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10 Basic Dental Care Tips to Save Your Gums

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Are your gums healthy? About 64.7 million Americans have some form of gum disease, and that is about 50 percent of the adult population over 30 years old. Periodontal disease affects the gum tissue and also the bone around teeth.

Left untreated, you could lose your teeth and have a higher risk for other chronic health issues like heart disease and diabetes. With these basic dental care tips, you can prevent gum disease and keep your mouth healthy.

1. Brush the Right Way

Along with brushing twice a day, it’s important you brush the right way to clean your teeth and remove bacteria and plaque. Instead of moving your toothbrush back and forth, you should move the toothbrush in tiny circular motions.

Be sure to brush for about 2-3 minutes. You also need to get every part of the tooth including the top, back, front, and back. Make sure you get to the gumline—here’s how to clean gums as you brush.

You don’t want to brush too hard because you can damage your gums and tooth enamel. Choose a soft bristle brush and brush lightly. Brushing too hard can cause gum erosion, tooth sensitivity, and permanent damage to the enamel.

2. Use Fluoride Toothpaste

A study found that brushing and flossing your teeth alone may not be enough to prevent tooth decay if you are not getting fluoride. Choose a toothpaste with fluoride to treat your teeth.

If you have city water, you can see if your area treats your water with fluoride. Reverse osmosis can remove fluoride, and if you have a well, you can check to see if you have any fluoride present. Most bottled water does not contain fluoride.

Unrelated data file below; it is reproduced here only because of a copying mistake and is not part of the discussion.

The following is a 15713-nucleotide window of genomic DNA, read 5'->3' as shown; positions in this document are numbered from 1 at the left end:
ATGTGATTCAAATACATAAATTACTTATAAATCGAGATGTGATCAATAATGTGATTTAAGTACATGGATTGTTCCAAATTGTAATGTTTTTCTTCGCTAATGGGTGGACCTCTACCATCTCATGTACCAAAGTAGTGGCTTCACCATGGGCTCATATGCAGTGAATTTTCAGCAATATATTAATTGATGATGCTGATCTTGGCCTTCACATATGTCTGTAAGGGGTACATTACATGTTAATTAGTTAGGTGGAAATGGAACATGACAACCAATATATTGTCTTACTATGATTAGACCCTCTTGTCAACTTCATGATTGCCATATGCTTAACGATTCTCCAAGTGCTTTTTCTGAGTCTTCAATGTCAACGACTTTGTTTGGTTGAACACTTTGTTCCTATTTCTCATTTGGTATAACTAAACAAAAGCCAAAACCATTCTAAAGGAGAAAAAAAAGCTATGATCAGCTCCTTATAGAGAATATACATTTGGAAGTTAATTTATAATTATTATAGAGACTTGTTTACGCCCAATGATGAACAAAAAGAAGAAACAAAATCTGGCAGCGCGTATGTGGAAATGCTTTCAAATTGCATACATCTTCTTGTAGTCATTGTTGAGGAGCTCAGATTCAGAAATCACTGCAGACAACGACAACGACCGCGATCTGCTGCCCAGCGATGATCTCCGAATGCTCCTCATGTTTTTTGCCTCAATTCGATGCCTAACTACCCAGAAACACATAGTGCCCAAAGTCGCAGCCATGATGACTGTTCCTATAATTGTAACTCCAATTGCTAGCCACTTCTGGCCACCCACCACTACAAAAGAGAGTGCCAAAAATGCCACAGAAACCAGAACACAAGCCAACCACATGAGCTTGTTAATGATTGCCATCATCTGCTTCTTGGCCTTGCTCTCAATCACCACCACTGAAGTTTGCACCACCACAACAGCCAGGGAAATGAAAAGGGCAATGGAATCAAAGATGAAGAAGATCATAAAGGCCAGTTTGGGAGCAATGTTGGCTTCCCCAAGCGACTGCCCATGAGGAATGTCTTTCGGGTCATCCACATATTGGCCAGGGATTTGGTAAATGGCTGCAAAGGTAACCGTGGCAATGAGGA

3. Rinse with Mouthwash

A therapeutic mouthwash can help reduce tartar build-up, prevent gum disease, remove plaque, and eliminate food particles. Mouthwash is not a replacement for brushing and flossing, but it can help keep your mouth healthy.

Make sure you swish the rinse for at least 30-60 seconds. You can use mouthwash before or after you floss and brush. You may want to wait after brushing to use mouthwash so you rinse out the fluoride from your toothpaste.

Find a brand that has the ADA seal to ensure the product is safe and effective.

4. Floss Every Day

Floss removes bacteria and plaque from in between your teeth. This is the area your toothbrush cannot reach. Flossing also helps prevent bad breath by getting rid of the trapped food between teeth.

Push the floss gently to the gumline—do not snap. Then hug your tooth to make sure you get all sides of the tooth. Move the floss up and down to remove plaque.

5. Rinse Your Mouth After Each Meal

Rinse your mouth out with water after every meal. Even is you don’t have mouthwash available, rinsing your mouth will remove some of the food to prevent plaque and tarter.

6. Stop Smoking

Smoking hurts your body’s immune system. This can make it difficult for the body to heal tissue including gums. If you have a dental procedure, smoking can make the healing process take much longer.